Fish finder rigs work for all species, from fluke to brown sharks. However, anglers need to change the leader length and hook size depending on their target fish. The longer the leader, the more wind resistance is, and the shorter casting distance is.

Lastly, attach the snap of the sinker slider to the sinker and then bait the hook. Keep in mind that there are many choices of sinker for a fish finder rig, such as pyramid, storm, or tongue sinker. 

When to use:

The fish finder rig setup is well-suited for surf fishing or when fishing in strong currents. This makes it a great option for a big bull drum as it is a relatively heavy redfish rig.

How to use:

Live or cut bait is the ideal type of bait to use with a fish finder rig. Simply rig up, cast it out, and wait for a bite. Reel it in occasionally to check that the hook is still baited and that the rig wasn’t tangled during the cast.

Fish finder rig with a short leader

Fish finder rig with a short leader for Redfish

The fish finder rig with a short leader is almost the same as its “standard version”, except for the short leader’s length. Thanks to this feature, this type of rigging can perform better with a longer casting distance.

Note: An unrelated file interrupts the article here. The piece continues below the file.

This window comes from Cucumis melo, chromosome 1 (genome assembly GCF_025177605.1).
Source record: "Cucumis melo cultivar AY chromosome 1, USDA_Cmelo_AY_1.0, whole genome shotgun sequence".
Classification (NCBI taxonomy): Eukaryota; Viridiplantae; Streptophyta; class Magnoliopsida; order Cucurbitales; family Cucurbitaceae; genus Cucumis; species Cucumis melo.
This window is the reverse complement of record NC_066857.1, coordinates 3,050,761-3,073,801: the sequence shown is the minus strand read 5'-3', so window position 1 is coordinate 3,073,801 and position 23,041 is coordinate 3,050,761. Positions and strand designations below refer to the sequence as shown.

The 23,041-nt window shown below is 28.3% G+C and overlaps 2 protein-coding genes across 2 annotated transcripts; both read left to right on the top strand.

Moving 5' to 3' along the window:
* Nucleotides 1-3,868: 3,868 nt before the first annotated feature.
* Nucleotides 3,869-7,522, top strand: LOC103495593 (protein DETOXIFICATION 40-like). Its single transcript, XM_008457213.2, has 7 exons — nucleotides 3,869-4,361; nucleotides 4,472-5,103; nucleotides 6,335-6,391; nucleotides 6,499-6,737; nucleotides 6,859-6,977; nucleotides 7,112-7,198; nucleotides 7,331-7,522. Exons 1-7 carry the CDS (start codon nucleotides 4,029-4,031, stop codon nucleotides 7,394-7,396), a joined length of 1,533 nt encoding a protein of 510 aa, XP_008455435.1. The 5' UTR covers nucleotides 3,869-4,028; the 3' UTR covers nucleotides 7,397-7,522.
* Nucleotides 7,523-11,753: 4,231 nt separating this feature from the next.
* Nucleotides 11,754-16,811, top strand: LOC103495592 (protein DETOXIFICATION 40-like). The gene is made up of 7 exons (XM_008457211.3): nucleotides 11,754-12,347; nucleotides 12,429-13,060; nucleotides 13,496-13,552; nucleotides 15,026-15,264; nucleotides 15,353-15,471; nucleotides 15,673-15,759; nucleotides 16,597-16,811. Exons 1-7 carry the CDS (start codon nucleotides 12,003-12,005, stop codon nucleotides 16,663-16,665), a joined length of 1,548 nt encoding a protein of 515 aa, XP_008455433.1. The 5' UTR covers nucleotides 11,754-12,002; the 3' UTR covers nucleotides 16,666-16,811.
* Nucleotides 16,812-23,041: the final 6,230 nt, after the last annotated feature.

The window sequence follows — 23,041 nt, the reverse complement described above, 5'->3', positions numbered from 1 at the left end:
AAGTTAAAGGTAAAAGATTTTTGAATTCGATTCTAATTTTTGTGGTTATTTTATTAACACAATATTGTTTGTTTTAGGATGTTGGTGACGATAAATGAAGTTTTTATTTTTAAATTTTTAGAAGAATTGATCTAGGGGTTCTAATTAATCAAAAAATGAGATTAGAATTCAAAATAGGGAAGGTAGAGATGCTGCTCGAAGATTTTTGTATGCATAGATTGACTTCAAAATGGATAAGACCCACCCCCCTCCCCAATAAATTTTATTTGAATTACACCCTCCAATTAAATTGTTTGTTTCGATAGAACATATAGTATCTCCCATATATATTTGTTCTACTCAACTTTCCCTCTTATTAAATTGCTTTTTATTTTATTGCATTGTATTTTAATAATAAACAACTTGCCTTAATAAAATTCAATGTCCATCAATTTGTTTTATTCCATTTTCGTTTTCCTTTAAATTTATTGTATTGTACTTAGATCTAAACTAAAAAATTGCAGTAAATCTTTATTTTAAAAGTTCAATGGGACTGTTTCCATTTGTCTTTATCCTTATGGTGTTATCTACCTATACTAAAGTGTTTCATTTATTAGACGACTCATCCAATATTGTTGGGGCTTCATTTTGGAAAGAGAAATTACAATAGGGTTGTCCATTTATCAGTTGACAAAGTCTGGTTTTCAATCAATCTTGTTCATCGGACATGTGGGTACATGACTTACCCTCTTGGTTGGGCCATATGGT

How to set up:

The components and setup procedures are the same as for a regular fish finder rig (see above). However, use a thicker leader material and make sure that it is only 1 to 2 inches long rather than tying a 1 to 3 feet leader.

In some cases, some fishermen prefer to place a plastic bead between the sinker slide and the swivel because it prevents the swivel’s knot from chafing. For some redfish anglers, this is not necessary as it makes no difference to them.

When to use:

This version of the fish finder rig is the best pick for casting over extremely great distances to reach the fish, most often on shallow beaches, where fishermen need to cast a hundred feet or more.

How to use:

Cast the rig from the beach after baiting the hook with cut bait, such as cut crab or fish.